Stump: Madam Chair, Mr. Robson, let me for clarity read you a few of the issues that the Funeral Board would be interested in pursuing. My intention and their intention is to apply a very light touch, and certainly the public can participate in the rule making process. Some of their concerns relate to issues of proper consent, proper disposal of remains, if a neuropreservation has occurred in which the head is removed, to insure that the body is properly disposed of, and I would add that the bodies are remains at that point, and hence the logical connection again with the Funeral Board is established. Some of the other issues: Documentation of authorizations, making sure a person is aware of the Anatomical Gift Act, aware of its components, insuring that there is verification of the crematory process, in other words prove that when the bodies–the heads have been removed the bodies are cremated and disposed of properly, insuring that a hazardous waste disposal process is intact, and issues of that sort. So, you know, I would also add that just as the Medical Board does not dictate the practice of medicine, the Funeral Board will not in any way dictate the practice of cryonics.
Robson: Madam Chairman, Representative Stump, based upon the statements that have been made, do you feel these are a fair representation of the direction you wanted to go with your bill or do you feel there may have been some other areas which you need to clarify?
Stump: Madam Chair, Mr. Robson, which statements were you referring to specifically?
Robson: Well, I mean, it’s been suggested that er, Alcor could possibly not be able to operate, things of that nature. The inferences that have been basically made toward the bill that potentially you’re regulating an industry that doesn’t really need regulation, or things of that nature.
Stump: Madam Chair, Mr. Robson, I’ve got a little trouble hearing you, but I do believe that it’s a fair bill, and some of the claims, as you know, that have been made, regarding the negotiation process, as I’ve said before, I have done all of the compromising here. I have negotiated, and as I’ve said before, negotiation means willingness to compromise on both sides. I don’t believe negotiation involves compromise only on my side. And it is my feeling quite frankly that the parties involved, specifically Alcor, really wanted me to rewrite the bill after it passed the Health Committee.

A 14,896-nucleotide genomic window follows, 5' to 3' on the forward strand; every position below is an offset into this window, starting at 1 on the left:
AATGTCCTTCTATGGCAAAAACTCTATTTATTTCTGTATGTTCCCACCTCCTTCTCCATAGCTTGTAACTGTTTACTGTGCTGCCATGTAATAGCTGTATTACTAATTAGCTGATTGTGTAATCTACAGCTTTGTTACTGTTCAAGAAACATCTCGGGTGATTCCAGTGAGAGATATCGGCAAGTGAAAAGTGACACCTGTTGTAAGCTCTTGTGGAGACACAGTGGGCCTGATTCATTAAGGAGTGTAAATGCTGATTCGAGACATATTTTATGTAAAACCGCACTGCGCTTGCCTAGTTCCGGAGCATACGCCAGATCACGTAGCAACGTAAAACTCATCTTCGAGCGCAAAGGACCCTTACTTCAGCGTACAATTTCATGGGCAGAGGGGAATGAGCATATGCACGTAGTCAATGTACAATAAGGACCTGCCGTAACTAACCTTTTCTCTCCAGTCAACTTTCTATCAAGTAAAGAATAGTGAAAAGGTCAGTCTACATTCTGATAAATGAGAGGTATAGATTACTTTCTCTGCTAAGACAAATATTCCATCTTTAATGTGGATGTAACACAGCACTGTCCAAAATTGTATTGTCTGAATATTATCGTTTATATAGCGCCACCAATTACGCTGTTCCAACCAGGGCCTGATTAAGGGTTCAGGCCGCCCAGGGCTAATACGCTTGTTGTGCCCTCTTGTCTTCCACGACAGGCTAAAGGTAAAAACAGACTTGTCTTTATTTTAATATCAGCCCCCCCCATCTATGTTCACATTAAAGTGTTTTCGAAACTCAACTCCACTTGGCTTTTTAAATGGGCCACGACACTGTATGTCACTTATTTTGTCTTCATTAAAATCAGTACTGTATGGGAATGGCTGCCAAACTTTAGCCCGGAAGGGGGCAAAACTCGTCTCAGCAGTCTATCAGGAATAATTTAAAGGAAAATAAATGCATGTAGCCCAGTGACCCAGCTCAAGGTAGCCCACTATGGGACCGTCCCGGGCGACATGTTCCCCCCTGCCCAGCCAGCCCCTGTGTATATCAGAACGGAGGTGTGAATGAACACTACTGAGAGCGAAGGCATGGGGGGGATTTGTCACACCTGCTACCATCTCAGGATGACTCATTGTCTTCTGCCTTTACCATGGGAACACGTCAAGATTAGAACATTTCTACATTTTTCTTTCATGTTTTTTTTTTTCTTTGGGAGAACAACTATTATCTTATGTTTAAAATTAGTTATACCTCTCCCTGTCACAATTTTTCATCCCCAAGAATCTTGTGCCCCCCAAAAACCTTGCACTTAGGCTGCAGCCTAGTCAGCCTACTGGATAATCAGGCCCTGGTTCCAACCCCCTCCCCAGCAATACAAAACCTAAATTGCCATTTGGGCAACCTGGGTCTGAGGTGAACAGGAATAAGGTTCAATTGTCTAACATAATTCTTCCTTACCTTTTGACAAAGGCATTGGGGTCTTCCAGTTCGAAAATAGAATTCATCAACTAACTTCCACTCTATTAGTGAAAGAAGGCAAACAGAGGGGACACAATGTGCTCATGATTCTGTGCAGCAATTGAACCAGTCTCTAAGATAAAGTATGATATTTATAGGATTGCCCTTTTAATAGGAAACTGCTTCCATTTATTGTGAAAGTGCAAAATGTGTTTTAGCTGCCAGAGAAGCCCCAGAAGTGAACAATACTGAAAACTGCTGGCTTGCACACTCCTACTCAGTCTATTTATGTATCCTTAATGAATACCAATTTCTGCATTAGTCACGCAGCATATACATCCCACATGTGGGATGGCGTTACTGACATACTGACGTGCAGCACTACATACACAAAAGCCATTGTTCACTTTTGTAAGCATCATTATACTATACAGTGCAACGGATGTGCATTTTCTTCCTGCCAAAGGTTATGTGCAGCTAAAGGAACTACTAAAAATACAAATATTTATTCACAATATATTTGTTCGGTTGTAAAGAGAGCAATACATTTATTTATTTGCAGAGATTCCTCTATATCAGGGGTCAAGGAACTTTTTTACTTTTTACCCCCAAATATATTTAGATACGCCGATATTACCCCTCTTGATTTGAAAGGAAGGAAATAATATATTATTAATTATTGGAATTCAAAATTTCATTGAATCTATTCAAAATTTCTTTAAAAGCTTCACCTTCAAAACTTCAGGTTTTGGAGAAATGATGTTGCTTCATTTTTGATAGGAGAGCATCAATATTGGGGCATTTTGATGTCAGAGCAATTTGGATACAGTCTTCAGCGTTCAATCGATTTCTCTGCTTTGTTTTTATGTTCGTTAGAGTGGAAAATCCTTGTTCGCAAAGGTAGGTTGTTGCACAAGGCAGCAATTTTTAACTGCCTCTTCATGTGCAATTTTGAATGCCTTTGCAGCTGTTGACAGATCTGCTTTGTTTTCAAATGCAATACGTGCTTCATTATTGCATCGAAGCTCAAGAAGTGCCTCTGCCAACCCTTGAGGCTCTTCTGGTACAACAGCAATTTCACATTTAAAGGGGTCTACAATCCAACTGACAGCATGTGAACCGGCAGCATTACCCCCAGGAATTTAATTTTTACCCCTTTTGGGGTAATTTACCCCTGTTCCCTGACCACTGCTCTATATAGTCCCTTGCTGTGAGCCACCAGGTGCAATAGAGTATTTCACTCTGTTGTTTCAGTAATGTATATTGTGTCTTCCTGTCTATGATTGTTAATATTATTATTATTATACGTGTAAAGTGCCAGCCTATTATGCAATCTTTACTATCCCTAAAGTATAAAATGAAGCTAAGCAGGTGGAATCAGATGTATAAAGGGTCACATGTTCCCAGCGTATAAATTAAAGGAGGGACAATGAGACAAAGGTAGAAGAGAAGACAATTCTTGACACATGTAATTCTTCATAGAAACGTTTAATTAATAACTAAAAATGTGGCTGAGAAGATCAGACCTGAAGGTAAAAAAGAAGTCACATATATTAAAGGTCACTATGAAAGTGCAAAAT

Robson: Thank you, Madam Chairman.
Chair: The Chair recognizes Representative Nichols.
Nichols: Madam Chair, will Representative Stump yield to a question.
Stump: Madam Chair, I will happily yield.
Nichols: Thank you Madam Chair, Representative Stump. As mentioned before, I understand that the fire department has inspected or can inspect facilities of this type, or, like Alcor? Can you give me some understanding of that, or an explanation?
Stump: Madam Chair, Mr. Nichols, yes, Rural Metro Fire Department have engaged in inspections, but I would argue that checking out sprinkler systems and all the rest is not equivalent to true state oversight. I would argue that we need a stable board, a permanent mechanism to provide oversight. Scottsdale didn’t find any illegal discharge in the city sewer system, there were some allegations that some waste products were disposed of improperly. Again that’s all well and good, however, that is quite a distance between that sort of oversight and the sort of oversight that can be provided by a board.
Nichols: Madam Chair, Mr. Stump, so if I understand you correctly, you’re telling me the fire departments are doing inspections more for building safety and health safety, not necessarily inspections of the cryonics facility for proper protocol with the deceased?
Stump: Madam Chair, Mr. Nichols, that would be my understanding.
Nichols: Thank you Madam Chair, Mr. Stump.
Chair: Thank you. Representative Straughn?
Straughn: Would Mr. Stump yield to a question?
Stump: Madam Chair I will yield.
Straughn: Madam Chair, Representative Stump, I just want to clear up a couple of issues. Are you using this bill as an attempt to shut down Alcor’s business?
Stump: Madam Chair, Mr. Straughn, absolutely not, and I’ve taken great care to insure that that would not happen, and Alcor and I had a productive meeting a couple of weeks ago in which we discussed their use of the Anatomical Gift Act. I agreed with them that if we were to remove this from their purview that it would put them out of business. And so no, I am the last person that would want to put any company out of business.
Straughn: Madam Chair, Representative Stump, are you attempting to stop, in any way, scientific research?
Stump: Madam Chair, Mr. Straughn, absolutely not, and if I believed this bill did that, I would not be sponsoring it.
Straughn: Madam Chair, Mr. Stump, are you using this bill in any way as an attempt to prevent organ donation?
Stump: Madam Chair, Mr. Straughn, absolutely not, if I believed this bill did that, I would not be sponsoring it.
Straughn: Thank you Madam Chair, thank you Mr. Stump.
Chair: Is there any further discussion before closing comments? Representative Stump, would you like closing comments. No? Okay. The question before you is that when the Committee as a whole writes its report, it recommends that the House Bill 2637 as amended do pass. Those in favor will vote aye. [pause] Those against will vote nay. [pause] It appears that the ayes have it, do have it, and so ordered.